Drs. Les & Leslie Parrott make a confession at the start of their guest post below. So I thought it only right that I make a confession of my own.
We are on day four of our Making Happy marriages series with only one day remaining, and this post so far, is my favorite.
This amazing couple and #1 New York Times best-selling authors give us a peak into their own marriage, and how these 5 proven happiness boosters for couples, improved their marriage.
Until tomorrow…make it a great day!
We’ve got a confession to make. When we wrote Making Happy, we wrote it for ourselves. Not that we were unhappy in our marriage. Not by a long shot.
We’re coming up on our 30th anniversary and could not be more grateful for our relationship. It’s been a blast. But we are maximizers. We want it to be the best it can be. And if there’s more happiness that can be had – the deep, meaningful, and abiding kind – count us in.
So we set off on a quest. We wanted to climb the gargantuan mountain of happiness research and see what we could find specifically for us. Well, we hit the mother-load.
We uncovered several counter-intuitive things we could do to take our happiness to new heights.
We put them into practice. They not only worked, they worked near miracles. We soon saw that just a minor adjustment could make a world of difference – not just to better our mood, but to better our relationship.
That’s why we’re so excited to share the news with couples like you. We want to show you how to make happy together.
It’s easier than you might think.
Here’s just a bit on the “happiness boosters” that have proven to move the needle in our relationship and we’re confident they’ll do the same for you.
Dr. Robert Emmons – who has been studying gratitude for more than a decade and is considered by many to be the world’s leading authority on it – says this: Studies show that practicing gratitude can increase happiness levels by around 25 percent. Think of that! Gratitude can instantly and measurably improve your relationship. We dare you to think of three things right now that you are deeply grateful for in your spouse. It’s sure to instantly make you happier.
Dinner and a movie again? That’s fun. But researchers at State University of New York at Stony Brook tested to see what happens when you get couples to break the monotony of married life, specifically testing would it rekindle romance and boost their happy factor.
They had half of their recruited couples do a mundane activity together while the others did a crazy obstacle course while connected to each other by Velcro. Was there a difference between the two groups? You bet. The Velcro couples made far more positive comments and reported being happier.
The moment a couple quits looking to the future together is the moment they become vulnerable to dissatisfaction. This is not a sentimental saying. It’s backed up by research. A survey of more than 1,400 married people by Utah State University found that couples who regularly discuss their long-range plans are more likely to stay happily married. Why? Because talking about your shared future communicates that you both plan on being there together.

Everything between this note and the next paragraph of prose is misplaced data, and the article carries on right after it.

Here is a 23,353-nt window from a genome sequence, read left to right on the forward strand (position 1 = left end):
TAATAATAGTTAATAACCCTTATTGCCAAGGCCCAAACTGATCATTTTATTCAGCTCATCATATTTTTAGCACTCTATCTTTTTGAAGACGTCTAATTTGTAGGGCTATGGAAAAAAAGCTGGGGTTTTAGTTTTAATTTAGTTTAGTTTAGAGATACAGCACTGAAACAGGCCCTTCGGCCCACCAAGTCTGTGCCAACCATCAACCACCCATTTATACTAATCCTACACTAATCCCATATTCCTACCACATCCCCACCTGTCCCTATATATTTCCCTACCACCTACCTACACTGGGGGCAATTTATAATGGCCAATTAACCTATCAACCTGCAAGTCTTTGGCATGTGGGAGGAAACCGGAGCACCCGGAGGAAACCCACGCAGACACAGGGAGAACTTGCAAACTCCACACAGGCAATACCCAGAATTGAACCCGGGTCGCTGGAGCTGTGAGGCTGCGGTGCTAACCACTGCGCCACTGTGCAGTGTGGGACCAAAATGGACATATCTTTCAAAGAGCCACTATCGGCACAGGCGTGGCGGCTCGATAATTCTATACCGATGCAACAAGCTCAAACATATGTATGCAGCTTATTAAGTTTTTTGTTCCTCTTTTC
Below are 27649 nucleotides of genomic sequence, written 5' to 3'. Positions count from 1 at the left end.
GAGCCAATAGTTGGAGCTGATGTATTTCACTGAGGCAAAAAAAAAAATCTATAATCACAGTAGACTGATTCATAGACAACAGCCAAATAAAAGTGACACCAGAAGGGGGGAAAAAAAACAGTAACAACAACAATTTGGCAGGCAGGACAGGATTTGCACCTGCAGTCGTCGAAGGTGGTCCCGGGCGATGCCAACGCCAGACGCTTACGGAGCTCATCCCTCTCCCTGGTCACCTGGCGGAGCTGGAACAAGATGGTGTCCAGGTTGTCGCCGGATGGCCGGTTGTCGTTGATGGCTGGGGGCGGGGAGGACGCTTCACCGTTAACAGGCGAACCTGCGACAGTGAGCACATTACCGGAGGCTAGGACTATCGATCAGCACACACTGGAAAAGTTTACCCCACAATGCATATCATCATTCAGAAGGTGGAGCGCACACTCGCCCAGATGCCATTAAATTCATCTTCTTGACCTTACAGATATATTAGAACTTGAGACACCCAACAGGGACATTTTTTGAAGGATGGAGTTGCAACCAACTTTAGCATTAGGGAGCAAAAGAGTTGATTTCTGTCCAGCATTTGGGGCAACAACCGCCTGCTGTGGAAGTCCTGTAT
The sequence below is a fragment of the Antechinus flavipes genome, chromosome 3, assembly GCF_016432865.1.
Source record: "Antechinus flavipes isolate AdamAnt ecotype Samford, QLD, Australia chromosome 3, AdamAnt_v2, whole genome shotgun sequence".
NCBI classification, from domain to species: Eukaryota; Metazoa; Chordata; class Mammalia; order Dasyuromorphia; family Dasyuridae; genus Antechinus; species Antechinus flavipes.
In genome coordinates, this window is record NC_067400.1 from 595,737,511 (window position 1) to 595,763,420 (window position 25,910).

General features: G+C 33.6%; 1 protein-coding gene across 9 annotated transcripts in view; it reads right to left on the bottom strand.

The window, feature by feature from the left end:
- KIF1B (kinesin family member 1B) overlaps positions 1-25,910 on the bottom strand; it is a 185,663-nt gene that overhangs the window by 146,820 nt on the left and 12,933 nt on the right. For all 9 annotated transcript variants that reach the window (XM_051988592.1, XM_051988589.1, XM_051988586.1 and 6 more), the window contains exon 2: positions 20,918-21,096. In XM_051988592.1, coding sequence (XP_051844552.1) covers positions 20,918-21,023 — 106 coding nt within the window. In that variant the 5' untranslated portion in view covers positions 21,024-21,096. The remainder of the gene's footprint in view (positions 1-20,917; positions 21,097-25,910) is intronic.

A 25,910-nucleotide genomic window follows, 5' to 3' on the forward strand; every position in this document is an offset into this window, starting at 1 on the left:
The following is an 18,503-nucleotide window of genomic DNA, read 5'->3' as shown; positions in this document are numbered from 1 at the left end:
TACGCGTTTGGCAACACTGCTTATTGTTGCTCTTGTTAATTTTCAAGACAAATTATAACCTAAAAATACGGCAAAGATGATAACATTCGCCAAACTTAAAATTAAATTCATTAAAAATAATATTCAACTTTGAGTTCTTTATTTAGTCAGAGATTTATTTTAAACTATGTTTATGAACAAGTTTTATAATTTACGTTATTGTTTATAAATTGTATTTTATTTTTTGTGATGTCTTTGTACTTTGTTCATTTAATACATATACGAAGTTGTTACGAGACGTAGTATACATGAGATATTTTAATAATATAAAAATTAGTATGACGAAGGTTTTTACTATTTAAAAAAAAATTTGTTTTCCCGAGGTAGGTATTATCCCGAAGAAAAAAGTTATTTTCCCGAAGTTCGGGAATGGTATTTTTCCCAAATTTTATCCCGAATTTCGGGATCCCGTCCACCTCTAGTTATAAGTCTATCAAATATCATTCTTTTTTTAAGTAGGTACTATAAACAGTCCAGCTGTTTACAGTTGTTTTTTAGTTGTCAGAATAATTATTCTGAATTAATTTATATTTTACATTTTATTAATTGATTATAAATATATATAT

In scientific studies of marriage it’s literally called the Michelangelo effect. In subtle ways, we reinforce patterns in each other via countless little interactions – positive or negative moments. That sculpting can either reveal more of your partner by celebrating who he or she is or it can hold them captive.
Happy relationships, noted psychologist John Gottman, are characterized by a ratio of 5:1. This means that for every negative statement or behavior like criticizing or nagging, there must be five positive statements given. Gottman calls it “the magic ratio” and he and his colleagues predicted whether 700 newlywed couples would stay together or divorce by scoring their positive and negative interactions in one 15-minute conversation between each husband and wife. Ten years later, the follow-up revealed that they had predicted divorce with 94 percent accuracy.
Perhaps the lamest excuse we ever hear for a couple getting a divorce is, “We just seemed to drift apart.” Excuse us, but there is no drifting. It is a series of decisions, choices, and attitudes that distance a couple. “It is not a lack of love,” said Friedrich Nietzche, “but a lack of friendship that makes unhappy marriages.”
Incidentally, the social scientific evidence clearly shows that the vast majority of divorces occur in relatively low-conflict marriages. A malaise in marriage sets in. And that’s due to a lack of emotional intimacy. It turns out after reviewing hundreds of research studies on the various factors that predict stable, happy marriages, scientists are converging on an unexpected primary factor: friendship. In fact, emotional intimacy of friendship trumps romance.
Gallup’s research indicates that a couple’s friendship quality could account for 70 percent of overall marital satisfaction. In fact, the emotional intimacy that a married couple shares is said to be five times more important than their physical intimacy. Emotional intimacy is one of the most vital wellsprings of happiness a couple can ever find.
You’ll find more about all of these tips and many, many more in our new book, Making Happy. Not only that, we’ll provide you with a 21-Day Happiness Plan that makes it super easy to put all of it painlessly into practice.
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